To fight the nightmare of overtourism in Dubrovnik, Croatia, the country is developing a Wellness & Spa Tourism Zone in Varaždinske Toplice, an area with centuries of hot springs bathing and other wellness traditions. Japan is developing new wellness tourism routes to coax travellers away from the congested Kyoto-Osaka-Tokyo corridor, such as the Dragon Route in the Chebu region, rich in history and hot springs, and the village of Misugi kicking off a wellness travel initiative that lures travellers for stargazing, forest bathing and beer onsens. Many more examples are underway, and it’s going to mean more unique, newly developed wellness destinations for travellers.

3. Meditation Goes Plural
Meditation will evolve from a singular to a plural practice, from a generic concept to understanding specific types and their unique brain impacts, just as this explosive market blooms—like yoga and boutique fitness before it—into many varieties.

Meditation will “go plural” in a whole other way. If you used to take that “meditation class,” now ancient and modern varieties will multiply in 2019—whether straight-out-of-Europe sophrology (marrying Eastern meditation practices with Western relaxation concepts) or Kundalini yoga (an ancient, spiritual mash-up of chanted mantra, breathing techniques and movement).

“Mindful fitness” brands will surge, where you move with intention or where workouts work in meditation sessions—just as mindful spa experiences will get more creative. More mindful apps and new drop-in meditation studios and wellness centers/clubs (all booming) will become one-stop shops with jaw-droppingly full meditation menus.

A flurry of “meditation technologies” will boost—as well as hack—the meditation experience, using tech-like biofeedback, EEG/brain wave tracking and transcranial direct current stimulation.

4. Prescribing Nature
Imagine going to your doctor, and instead of a prescription for some pharmaceutical, you received a prescription for a 30-minute walk in nature. This is happening all over the world, and it’s only going to become more prevalent.

As people continue to be overworked and overwrought, they will answer the call of nature, so to speak. Much has been written about the evils (and glories) of technology, but the resulting dissociation from our natural surroundings leaves us emotionally and physically worse off. And as more evidence becomes available in mainstream media, more people will seek this “treatment,” and more physicians will be prescribing it. Beyond formal nature prescriptions, this trend also spans a serious “back to nature” shift happening across the wellness world, from the rise of “green exercise” (in-nature workouts) offered at more fitness studios, such as the UK’s Biofit, to the continued surge in bringing nature and biophilic design into our homes, schools, offices and hospitals to the nonstop growth in forest bathing programs at wellness travel destinations.

5. MediScent: Fragrance Gets a Wellness Makeover
The sense of smell is having a wellness renaissance. Once dismissed as the least relevant of the five senses, today, evidence-based studies around scent’s powerful impact on our physical and emotional wellbeing are being released fast and furiously.The GWS expects that the neuroscience of scent will become more pervasive in everything we do, and fragrances will be used in ways we would never have dreamed of—both in public and personal spaces.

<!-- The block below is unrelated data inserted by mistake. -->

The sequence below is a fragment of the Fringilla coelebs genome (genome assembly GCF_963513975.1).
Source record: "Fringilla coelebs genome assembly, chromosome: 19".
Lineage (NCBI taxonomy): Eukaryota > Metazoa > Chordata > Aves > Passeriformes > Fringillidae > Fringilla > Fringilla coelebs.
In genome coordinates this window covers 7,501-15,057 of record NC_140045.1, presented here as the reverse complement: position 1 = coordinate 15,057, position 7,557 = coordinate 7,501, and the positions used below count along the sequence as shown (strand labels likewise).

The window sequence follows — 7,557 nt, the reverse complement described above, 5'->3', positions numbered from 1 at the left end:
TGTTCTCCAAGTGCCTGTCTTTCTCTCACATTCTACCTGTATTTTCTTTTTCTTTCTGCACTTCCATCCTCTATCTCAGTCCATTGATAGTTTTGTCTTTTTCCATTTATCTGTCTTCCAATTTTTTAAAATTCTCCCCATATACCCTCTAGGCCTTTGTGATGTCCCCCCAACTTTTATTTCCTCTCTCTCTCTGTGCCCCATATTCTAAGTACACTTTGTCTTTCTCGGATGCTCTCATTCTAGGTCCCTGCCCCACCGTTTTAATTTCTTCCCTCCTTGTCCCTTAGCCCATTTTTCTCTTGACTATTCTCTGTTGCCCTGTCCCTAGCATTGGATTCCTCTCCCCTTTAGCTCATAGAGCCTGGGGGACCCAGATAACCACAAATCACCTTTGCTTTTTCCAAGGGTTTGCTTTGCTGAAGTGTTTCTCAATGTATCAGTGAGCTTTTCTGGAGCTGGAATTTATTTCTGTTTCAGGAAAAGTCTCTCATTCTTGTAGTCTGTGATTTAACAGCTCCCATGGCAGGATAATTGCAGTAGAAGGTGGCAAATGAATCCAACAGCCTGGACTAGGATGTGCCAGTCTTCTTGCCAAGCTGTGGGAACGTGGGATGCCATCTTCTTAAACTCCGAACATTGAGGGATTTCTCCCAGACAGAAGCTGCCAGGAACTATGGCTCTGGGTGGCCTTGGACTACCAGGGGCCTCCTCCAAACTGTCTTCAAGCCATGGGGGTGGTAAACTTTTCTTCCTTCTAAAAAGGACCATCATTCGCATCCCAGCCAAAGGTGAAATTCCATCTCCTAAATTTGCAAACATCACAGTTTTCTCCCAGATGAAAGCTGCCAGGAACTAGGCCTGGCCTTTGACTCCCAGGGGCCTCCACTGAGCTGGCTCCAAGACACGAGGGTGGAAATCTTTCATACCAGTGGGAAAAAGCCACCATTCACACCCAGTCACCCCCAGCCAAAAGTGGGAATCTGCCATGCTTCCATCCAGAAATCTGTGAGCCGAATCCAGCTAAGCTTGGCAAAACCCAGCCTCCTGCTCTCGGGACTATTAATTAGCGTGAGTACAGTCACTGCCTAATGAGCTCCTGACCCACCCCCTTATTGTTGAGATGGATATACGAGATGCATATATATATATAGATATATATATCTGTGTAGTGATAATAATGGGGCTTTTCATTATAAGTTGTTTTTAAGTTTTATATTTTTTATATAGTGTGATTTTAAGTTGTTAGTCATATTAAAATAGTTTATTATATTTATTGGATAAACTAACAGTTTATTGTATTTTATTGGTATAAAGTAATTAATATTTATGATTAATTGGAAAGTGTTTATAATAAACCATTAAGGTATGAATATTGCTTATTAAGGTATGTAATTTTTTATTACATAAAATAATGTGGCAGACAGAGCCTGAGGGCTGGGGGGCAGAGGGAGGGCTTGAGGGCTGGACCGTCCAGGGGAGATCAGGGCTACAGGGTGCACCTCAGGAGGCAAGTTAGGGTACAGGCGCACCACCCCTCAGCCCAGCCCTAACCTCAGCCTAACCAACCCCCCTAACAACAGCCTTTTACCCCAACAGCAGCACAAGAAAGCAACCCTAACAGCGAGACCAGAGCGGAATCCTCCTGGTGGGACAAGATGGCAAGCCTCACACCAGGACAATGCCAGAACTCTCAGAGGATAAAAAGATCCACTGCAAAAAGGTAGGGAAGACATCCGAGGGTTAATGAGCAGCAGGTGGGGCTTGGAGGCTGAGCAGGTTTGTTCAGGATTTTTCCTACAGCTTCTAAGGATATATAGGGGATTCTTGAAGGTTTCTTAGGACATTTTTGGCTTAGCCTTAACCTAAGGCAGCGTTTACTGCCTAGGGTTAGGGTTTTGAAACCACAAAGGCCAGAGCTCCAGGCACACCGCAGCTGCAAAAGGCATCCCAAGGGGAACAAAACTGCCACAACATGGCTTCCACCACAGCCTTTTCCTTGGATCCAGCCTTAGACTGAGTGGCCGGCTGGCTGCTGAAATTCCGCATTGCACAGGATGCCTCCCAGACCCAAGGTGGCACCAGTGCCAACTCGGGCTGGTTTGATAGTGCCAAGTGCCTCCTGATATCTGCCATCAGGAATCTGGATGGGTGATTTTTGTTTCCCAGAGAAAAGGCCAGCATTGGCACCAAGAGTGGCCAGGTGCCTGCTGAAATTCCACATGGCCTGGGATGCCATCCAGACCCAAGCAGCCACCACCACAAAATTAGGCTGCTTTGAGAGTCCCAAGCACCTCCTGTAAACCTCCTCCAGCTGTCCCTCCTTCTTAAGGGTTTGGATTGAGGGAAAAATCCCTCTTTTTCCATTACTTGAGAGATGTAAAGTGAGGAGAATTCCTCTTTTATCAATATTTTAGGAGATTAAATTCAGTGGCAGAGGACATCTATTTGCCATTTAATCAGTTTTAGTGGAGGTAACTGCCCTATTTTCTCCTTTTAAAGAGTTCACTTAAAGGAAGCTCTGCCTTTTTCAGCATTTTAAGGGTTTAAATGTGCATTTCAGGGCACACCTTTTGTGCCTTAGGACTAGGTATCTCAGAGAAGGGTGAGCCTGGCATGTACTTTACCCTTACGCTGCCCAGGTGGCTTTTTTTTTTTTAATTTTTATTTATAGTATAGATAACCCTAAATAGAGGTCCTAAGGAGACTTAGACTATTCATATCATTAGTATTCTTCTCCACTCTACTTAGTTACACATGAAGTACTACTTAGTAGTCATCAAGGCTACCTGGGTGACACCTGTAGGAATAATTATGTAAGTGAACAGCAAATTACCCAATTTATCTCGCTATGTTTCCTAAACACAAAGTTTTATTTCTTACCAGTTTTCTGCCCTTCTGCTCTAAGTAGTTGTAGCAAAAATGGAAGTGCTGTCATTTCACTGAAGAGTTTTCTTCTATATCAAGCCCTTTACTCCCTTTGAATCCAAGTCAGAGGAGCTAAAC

6. China – Uncovering the Wealth in Wellness
No country will have a bigger impact on the future global wellness economy than China,. With a population of 1.4 billion, China’s middle class will skyrocket from 430 million today to 780 million by 2025. The country already drives more than half of all global e-commerce. China’s outbound travel growth has expanded 20-fold since 2000—now at 145 million international trips annually, to rise to 200 million in two years, and then doubling to 400 million by 2030 (when China will represent 30 percent of the entire international travel market).

China is undergoing a wellness (and beauty) revolution; over 70 percent of its middle class exercise regularly and purchase organic food, 104 million Chinese have at least one fitness app on their phones, and China accounts for 41 percent of all global cosmetic procedures. Chinese tourists will rewrite the wellness travel market: They’re now rejecting the old shopping/sightseeing tours to embrace authentic cultural and wellness experiences. (China is the fastest-growing wellness tourism market, jumping to third globally in lightning-fast time). With overpopulation and record-high pollution, the wellness real estate market is booming (now 2nd globally)

China’s indigenous wellness traditions and unique destinations will also increasingly grab the world’s attention, from new, authentic wellness travel destinations to its 425,000 TCM practitioners to its Buddhist and Taoist spiritual cuisine.

7. Nutrition Gets Very Personalised
We are entering the age of personalised nutrition, where science, low-cost medical testing and new technologies identify what foods are right just for us — not only for weight management but, more importantly, to boost overall health and wellbeing.

This includes companies such as Habit and Nutrigenomix, which rely on blood and DNA analyses to specify what foods are right for you. As “one-size-fits-all” health and wellness practices fall by the wayside and the understanding of epigenetics — the study of how our genes are shaped by our behaviour — grows, personalised nutrition will hit the mainstream in increasingly surprising ways.

8. Dying Well
Suddenly a “death positive” movement is here, with everything around death and dying getting rethought through a more “well” lens: from making the dying process more humane to the radical reinvention of the memorial and funeral to active death exploration/acceptance practices becoming part of a mentally healthy life.
Death doulas, wellness practitioners that fill that yawning gap in care between medicine and hospice, families and fear—and who are dedicated to delivering better, more meaningful and peaceful deaths—are gaining serious traction around the world.

More people are exploring alternative wisdom and practices around death from cultures worldwide. The future: a “better death” becomes an integral part of a “well life.”